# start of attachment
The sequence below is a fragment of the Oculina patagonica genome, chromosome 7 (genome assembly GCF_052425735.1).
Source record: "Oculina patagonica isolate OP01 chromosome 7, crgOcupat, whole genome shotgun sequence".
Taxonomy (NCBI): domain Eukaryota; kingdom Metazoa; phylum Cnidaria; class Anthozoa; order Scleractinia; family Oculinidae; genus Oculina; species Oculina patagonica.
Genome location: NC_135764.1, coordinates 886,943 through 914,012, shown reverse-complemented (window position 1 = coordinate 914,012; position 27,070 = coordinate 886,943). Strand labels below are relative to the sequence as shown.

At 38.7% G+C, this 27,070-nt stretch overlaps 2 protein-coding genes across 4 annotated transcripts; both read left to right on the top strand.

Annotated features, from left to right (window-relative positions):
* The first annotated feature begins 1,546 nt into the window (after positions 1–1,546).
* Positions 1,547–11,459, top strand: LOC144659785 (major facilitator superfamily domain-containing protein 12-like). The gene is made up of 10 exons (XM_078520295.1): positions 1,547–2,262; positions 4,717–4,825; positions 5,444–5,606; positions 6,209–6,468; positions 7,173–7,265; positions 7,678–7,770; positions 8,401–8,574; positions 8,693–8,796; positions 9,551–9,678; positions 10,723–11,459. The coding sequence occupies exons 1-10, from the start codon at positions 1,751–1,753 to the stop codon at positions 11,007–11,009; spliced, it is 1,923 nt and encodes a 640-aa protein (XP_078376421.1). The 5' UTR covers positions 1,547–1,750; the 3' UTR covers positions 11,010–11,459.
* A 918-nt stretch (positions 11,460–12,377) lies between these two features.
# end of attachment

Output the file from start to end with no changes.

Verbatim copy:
The sequence below is a fragment of the Oculina patagonica genome, chromosome 7 (genome assembly GCF_052425735.1).
Source record: "Oculina patagonica isolate OP01 chromosome 7, crgOcupat, whole genome shotgun sequence".
Taxonomy (NCBI): domain Eukaryota; kingdom Metazoa; phylum Cnidaria; class Anthozoa; order Scleractinia; family Oculinidae; genus Oculina; species Oculina patagonica.
Genome location: NC_135764.1, coordinates 886,943 through 914,012, shown reverse-complemented (window position 1 = coordinate 914,012; position 27,070 = coordinate 886,943). Strand labels below are relative to the sequence as shown.

At 38.7% G+C, this 27,070-nt stretch overlaps 2 protein-coding genes across 4 annotated transcripts; both read left to right on the top strand.

Annotated features, from left to right (window-relative positions):
* The first annotated feature begins 1,546 nt into the window (after positions 1–1,546).
* Positions 1,547–11,459, top strand: LOC144659785 (major facilitator superfamily domain-containing protein 12-like). The gene is made up of 10 exons (XM_078520295.1): positions 1,547–2,262; positions 4,717–4,825; positions 5,444–5,606; positions 6,209–6,468; positions 7,173–7,265; positions 7,678–7,770; positions 8,401–8,574; positions 8,693–8,796; positions 9,551–9,678; positions 10,723–11,459. The coding sequence occupies exons 1-10, from the start codon at positions 1,751–1,753 to the stop codon at positions 11,007–11,009; spliced, it is 1,923 nt and encodes a 640-aa protein (XP_078376421.1). The 5' UTR covers positions 1,547–1,750; the 3' UTR covers positions 11,010–11,459.
* A 918-nt stretch (positions 11,460–12,377) lies between these two features.